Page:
2 Hypothetical reconstruction of Roman Forum in Imperial times. Watercolor (18th century), Giuseppe Becchetti
3 Why were the Romans able to conquer Italy & the Mediterranean World Why were the Romans able to conquer Italy & the Mediterranean World? -Journal: 3 Ideas
4 Ancient Italy (c. 6th century B.C.) PEOPLE:The Latins-Rome: “The First Romans”The Etruscans-Northern Italy-Urbanized Rome:Building Programs (the Forum)-Influence on Romans:the arch, alphabetThe Greeks-Southern Italy and Sicilyart, architecture, literature, government, engineeringGEOGRAPHY:-Tiber River & Mediterranean Sea-Fertile Soil & Strategic Location
5 Excerpt from Livy’s The Early History of Rome Think about…What danger did the Romans face?What did Horatius do to defend the Romans?What qualities does Horatius demonstrate in this passage?What is the moral of Livy’s account? What can we infer about Roman values based on this?
8 The Roman Republic (509 B.C. – 27 B.C.) 509 B.C., Romans rejected Etruscan king (monarchy) and established a republic.Power rests with the citizens who have the right to vote for their leaders.In Rome, citizenship with voting rights was granted only to free-born male citizens.
9 The Roman Republic (509 B.C. – 27 B.C.) STRUGGLE FOR POWER: CLASS CONFLICTPatricians- wealthy landowners who held most of the power: inherited power and social statusPlebeians- (Plebs) common farmers, artisans and merchants who made up the majority of the population: can vote, but can’t ruleTribunes- elected representatives who protect plebeians’ political rights.
10 The Roman Republic (509 B.C. – 27 B.C.) A “Balanced” GovernmentRome elects two consuls– one to lead army, one to direct governmentSenate- chosen from patricians (Roman upper class), make foreign and domestic policyPopular assemblies elect tribunes, make laws for plebeians (commoners)Dictators- leaders appointed briefly in times of crisis (appt. by consuls and senate)
12 See Chart: Comparing Republican Governments What similarities do you see in the governments of the Roman Republic and the United States?What do you think is the most significant difference between the Roman Republic and that of the United States today?
13 The Roman Republic (509 B.C. – 27 B.C.) THE TWELVE TABLES451 B.C., officials carve Roman laws on twelve tablets and hung in Forum.Laws confirm right of all free citizens to protection of the lawBecome the basis for later Roman law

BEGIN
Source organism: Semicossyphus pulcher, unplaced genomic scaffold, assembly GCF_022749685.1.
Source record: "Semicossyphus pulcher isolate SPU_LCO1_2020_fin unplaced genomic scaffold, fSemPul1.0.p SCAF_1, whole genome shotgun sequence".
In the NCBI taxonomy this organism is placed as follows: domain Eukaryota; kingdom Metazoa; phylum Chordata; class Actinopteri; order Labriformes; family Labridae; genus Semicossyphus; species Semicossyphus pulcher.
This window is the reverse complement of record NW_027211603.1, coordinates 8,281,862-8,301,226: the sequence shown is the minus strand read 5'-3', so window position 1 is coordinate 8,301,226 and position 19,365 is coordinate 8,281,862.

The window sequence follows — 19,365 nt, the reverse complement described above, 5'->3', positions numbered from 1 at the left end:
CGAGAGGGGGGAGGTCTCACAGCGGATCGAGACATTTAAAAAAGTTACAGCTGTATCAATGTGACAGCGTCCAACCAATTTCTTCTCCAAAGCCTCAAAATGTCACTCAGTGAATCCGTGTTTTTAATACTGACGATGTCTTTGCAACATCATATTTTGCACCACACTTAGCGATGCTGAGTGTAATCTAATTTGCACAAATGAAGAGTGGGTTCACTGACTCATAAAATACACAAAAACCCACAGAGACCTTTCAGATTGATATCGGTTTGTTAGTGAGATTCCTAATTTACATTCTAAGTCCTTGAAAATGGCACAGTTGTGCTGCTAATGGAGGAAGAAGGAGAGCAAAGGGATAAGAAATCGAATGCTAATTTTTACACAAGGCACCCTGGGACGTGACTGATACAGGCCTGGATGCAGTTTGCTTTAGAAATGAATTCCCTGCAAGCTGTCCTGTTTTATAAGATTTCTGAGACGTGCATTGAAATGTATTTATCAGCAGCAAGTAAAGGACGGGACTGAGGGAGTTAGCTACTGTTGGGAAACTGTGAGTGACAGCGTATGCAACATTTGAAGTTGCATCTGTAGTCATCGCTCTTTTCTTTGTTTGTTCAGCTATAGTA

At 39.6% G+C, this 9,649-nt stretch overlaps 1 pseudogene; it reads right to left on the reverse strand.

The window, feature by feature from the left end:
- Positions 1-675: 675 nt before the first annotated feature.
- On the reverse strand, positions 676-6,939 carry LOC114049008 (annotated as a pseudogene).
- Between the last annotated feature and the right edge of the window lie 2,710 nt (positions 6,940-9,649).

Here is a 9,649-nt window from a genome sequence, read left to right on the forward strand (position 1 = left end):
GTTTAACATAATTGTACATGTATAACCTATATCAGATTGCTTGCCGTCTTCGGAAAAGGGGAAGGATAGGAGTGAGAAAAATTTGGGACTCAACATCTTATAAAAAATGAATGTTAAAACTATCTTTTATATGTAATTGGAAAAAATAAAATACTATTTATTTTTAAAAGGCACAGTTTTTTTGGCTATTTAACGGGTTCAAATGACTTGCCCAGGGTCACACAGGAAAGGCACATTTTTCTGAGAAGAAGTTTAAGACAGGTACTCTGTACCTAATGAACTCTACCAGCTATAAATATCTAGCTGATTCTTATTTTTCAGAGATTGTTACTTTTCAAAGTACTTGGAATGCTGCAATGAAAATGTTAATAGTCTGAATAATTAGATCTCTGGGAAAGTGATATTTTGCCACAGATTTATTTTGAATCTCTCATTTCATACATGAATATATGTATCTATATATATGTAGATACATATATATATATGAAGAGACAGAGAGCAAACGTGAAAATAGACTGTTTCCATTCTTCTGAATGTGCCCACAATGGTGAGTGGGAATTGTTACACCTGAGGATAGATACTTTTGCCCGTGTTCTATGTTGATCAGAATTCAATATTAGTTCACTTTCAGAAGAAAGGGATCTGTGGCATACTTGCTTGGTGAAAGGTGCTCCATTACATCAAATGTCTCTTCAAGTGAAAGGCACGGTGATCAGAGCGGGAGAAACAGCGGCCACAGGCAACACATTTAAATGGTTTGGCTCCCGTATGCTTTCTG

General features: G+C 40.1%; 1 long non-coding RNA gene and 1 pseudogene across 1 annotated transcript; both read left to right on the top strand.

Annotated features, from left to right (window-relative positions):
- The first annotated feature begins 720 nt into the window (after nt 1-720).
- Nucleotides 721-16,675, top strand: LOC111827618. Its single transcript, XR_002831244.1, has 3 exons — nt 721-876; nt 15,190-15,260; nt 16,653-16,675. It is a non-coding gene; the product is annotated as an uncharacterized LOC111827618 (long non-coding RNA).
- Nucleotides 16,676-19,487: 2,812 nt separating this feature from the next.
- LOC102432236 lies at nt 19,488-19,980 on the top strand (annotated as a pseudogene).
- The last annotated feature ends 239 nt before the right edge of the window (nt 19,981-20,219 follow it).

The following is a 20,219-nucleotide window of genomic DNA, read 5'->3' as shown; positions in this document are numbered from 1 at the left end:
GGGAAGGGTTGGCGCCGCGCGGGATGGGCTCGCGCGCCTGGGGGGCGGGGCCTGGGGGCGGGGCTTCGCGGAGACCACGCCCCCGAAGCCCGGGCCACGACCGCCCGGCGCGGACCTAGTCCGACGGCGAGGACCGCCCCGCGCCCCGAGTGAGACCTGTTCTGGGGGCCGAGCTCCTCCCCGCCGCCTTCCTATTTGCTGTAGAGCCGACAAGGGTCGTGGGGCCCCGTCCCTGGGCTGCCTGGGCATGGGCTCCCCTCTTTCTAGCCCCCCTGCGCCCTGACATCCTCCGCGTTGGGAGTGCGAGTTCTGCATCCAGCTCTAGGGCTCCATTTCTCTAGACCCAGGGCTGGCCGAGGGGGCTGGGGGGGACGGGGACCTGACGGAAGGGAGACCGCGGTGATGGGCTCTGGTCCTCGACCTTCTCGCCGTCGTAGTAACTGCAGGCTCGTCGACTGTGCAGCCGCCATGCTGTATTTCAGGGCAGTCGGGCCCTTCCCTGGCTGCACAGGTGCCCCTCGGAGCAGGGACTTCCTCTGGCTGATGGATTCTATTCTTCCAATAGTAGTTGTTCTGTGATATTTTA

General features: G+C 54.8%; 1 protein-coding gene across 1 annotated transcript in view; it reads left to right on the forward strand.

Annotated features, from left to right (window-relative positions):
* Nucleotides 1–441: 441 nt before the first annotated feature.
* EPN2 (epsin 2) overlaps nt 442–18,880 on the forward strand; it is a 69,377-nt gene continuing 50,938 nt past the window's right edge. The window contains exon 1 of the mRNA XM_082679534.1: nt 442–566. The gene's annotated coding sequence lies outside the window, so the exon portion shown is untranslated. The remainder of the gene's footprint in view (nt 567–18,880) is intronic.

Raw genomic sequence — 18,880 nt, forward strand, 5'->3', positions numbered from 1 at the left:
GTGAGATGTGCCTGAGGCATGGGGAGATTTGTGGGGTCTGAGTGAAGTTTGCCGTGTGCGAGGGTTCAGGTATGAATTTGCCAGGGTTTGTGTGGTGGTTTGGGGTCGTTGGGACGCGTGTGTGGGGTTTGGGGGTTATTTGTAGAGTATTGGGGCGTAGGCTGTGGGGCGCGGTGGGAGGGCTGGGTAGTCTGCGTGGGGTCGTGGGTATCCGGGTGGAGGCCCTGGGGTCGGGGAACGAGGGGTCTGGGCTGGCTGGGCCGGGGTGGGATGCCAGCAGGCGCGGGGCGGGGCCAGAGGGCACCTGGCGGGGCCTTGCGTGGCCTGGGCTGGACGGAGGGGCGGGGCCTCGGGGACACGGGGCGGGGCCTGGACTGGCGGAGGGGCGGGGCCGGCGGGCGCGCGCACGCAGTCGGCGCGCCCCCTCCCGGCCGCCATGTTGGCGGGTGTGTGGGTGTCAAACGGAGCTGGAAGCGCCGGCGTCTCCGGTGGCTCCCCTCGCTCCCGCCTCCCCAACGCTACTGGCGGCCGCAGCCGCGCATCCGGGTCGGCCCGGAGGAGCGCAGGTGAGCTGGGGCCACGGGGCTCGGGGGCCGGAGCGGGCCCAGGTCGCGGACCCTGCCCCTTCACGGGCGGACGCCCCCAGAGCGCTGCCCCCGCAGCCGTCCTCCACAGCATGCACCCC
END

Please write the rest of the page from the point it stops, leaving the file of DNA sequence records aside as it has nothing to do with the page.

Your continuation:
14 The Twelve Tables: Primary Source Review What can we infer about Roman values based on the laws cited in the Twelve Tables?How do the Twelve Tables compare to modern laws in the United States?
15 Why were the Romans able to conquer Italy & the Mediterranean World?
21 Punic Wars (264-146 B.C.) Three Wars between Rome and Carthage 1st Punic War- Rome gains control of Sicily & western Mediterranean Sea.The destruction of Carthage during the Punic Wars. New York Public Library Picture Collection
22 Punic Wars ( B.C.)2nd Punic War- Carthaginian General Hannibal’s “surprise” attack through Spain & France60,000 soldiers and 60 elephantsRomans experience severe losses, but eventually ward off attacks & invade North AfricaThe destruction of Carthage during the Punic Wars. New York Public Library Picture Collection
23 Hannibal's troops crossing the Rhone River on their way to attack northern Italy.
24 Punic Wars (264-146 B.C.) 3rd Punic War- Rome seizes Carthage Scipio- Roman StrategistConquered people sold into slaveryThe destruction of Carthage during the Punic Wars. New York Public Library Picture Collection
25 Why were the Romans able to conquer Italy & the Mediterranean World Why were the Romans able to conquer Italy & the Mediterranean World? (Give a few reasons and explain) Do you think the Roman Republic owed its success more to its form of government, or its army? Why? How does Rome’s rise to power relate to modern efforts to gain power and authority?
26 Forthcoming…How did the struggle for power between patricians and plebeians affect the Roman Republic?How does leadership impact the power and authority of a nation/republic/empire?Julius CaesarAugustusThe Good & Bad EmperorsDiocletian & Constantine